|WikiProject Physics||(Rated Start-class, Mid-importance)|
|WikiProject Astronomy / Astronomical objects||(Rated Start-class, Mid-importance)|
The Yeti (talk · contribs) has messed up this page's history. Instead of reverting to the pre-redirect version, s/he copy-pasted existing articles here without attribution. See http://en.wikipedia.org/w/index.php?title=Exotic_star&action=historysubmit&diff=381918363&oldid=310531196 and the pages than were copy-pasted here without summary or talk page attribution. 220.127.116.11 (talk) 11:36, 30 October 2010 (UTC)
- I'm adding the tag templates here for attribution purposes necessary for users of this page to figure out where things are from, since it's not in the edit summaries. 18.104.22.168 (talk) 11:45, 30 October 2010 (UTC)
Hi, the article Earth states that Earth is around 5.9*10^24 kilos. If preon matter is 10^23 per m^3, I don't see how a tennis ball worth of it is the same mass as Earth. Works out to be around 59 cubic meters of the stuff or around a large trash container, unless this lurker is missing something. 22.214.171.124 (talk) 10:40, 8 May 2011 (UTC)
Q stars removed?
I added way back the AJ papers about a theoritical Q stars (aka. Gray Holes). Now that has been removed. I do not know if the theory has been debunked or just least favored. So should Q stars be added back or not? Thanks, Marasama (talk) 15:58, 28 December 2011 (UTC)
- They should be added back, since it still exists as compact star, it should exist here. The Q star article has even been revived. -- 126.96.36.199 (talk) 06:12, 14 March 2013 (UTC)
Ultra relativistic pressure could support a Compact Star
All the contents of a light containing compact star would be expected to be ultra relativistic. If the pressure P of ultra relativistic material is given as (rho)(c^2)/3 [where rho is the energy density], the total supporting energy or viral energy of this star would be ∫PdV = (Mc^2)/3, meaning a whopping 1/3 of the mass energy of the star would be used just to oppose the force of gravity. The Newtonian gravitational binding energy of a gas star is considered to be about G(M^2)/R . I do not know the formula for the gravitational binding energy of an ultra relativistic star - does someone know this or how to calculate this? Is the Newtonian ratio of viral energy to binding energy the same for ultra relativistic material? From my limited understanding of relativistic gravity it appears that the gravitational binding energy of an ultra relativistic star could be twice the newtonian value, or 2G(M^2)/R . Using the viral equation, if (Mc^2)/3 is equal to 1/2 the gravitational binding energy, or G(M^2)/R, the radius R of this star equals 3GM/(c^2), or 1.5 times the Schwarzchild radius. I do not know if this figure of 1.5 times the Schwarzchild radius is correct, maybe these calculations have a cancelation of errors. But note if a star of about 1.5 - 2 times the Schwarzchild radius exists it would still contain light but not as well as a singularity of the same mass; it would contain light up to a little less than 2 to 3 times the Schwarzchild radius. There is observational evidence that this type of star is contained in a black hole: (1) Some black holes eject more energy than would be expected. (2) Some super massive black holes have been observed spinning at about 1/10 RPM, which implies a star of very large radius. The existance of an about 1.5 - 2 Schwarzchild radius star, instead of a conventional black hole point singularity, would probably mean the end of the conventional big bang model as coming from a point singularity. If 2 approximately equal mass 1.5 - 2 Schwarzchild radius stars merged the contents would be expected to be ejected at the speed of light from the contact point. This model could explain where our inflationary universe came from. It could also explain a possible ancient explosion at the center of M87. 188.8.131.52 (talk) 15:52, 11 May 2014 (UTC)BG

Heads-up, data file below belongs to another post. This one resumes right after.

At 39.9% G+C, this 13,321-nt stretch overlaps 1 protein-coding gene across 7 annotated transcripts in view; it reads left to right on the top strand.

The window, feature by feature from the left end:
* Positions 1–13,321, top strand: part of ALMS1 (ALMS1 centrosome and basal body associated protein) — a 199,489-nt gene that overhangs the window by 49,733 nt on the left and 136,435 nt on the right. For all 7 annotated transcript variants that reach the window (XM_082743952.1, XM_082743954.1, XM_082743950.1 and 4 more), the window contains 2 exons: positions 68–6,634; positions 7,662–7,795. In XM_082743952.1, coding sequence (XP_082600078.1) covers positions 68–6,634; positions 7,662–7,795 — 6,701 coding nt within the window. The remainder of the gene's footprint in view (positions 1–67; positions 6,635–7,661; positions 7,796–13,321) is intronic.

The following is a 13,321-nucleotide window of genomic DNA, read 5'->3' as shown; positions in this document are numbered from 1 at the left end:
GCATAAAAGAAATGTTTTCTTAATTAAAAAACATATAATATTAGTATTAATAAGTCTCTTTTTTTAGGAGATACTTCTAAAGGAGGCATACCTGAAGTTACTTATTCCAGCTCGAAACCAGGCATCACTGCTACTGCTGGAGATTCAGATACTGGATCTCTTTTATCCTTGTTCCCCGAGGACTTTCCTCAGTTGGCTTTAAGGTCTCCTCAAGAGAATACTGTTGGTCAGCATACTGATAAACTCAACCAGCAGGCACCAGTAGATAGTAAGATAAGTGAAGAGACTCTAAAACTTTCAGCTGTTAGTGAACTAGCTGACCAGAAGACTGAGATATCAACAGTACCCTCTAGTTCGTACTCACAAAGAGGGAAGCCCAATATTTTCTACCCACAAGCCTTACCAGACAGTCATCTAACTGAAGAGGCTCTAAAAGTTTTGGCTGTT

planck star removed
Are quark stars black holes?
If quark material should be the limit to compression of matter and energy, then such is the limit to degeneracy. Condensed quark matter (which might have incorporated photons that have fallen into the quark star and never having a chance to escape) could then be dense enough to create a black hole if in an adequate mass. If further compression beyond quarks is impossible, then a black hole might still have some semblance of a rigid structure while having an event horizon. Of course a stellar-mass quark star/black hole would absorb in-falling matter and radiation and incorporate such matter and radiation into the quark star as quark matter (and captured photons, whatever those become).
This speculation, should it hold true, would prevent the absurdity of division by zero of infinite density at an infinitesimal point. The gravitation and matter remain. Of course, black holes can offer no indication of anything other than mass, charge, and rotation. It is unlikely, of course, that any quark star could ever be seen. Pbrower2a (talk) 15:14, 29 February 2016 (UTC)
- If the degeneracy pressure involved does not prevent the star from shrinking below the event horizon, then it should create some form of black hole, but not the traditional singularity based one. The section on Planck stars suggests such a star as well. -- 184.108.40.206 (talk) 12:39, 3 November 2016 (UTC)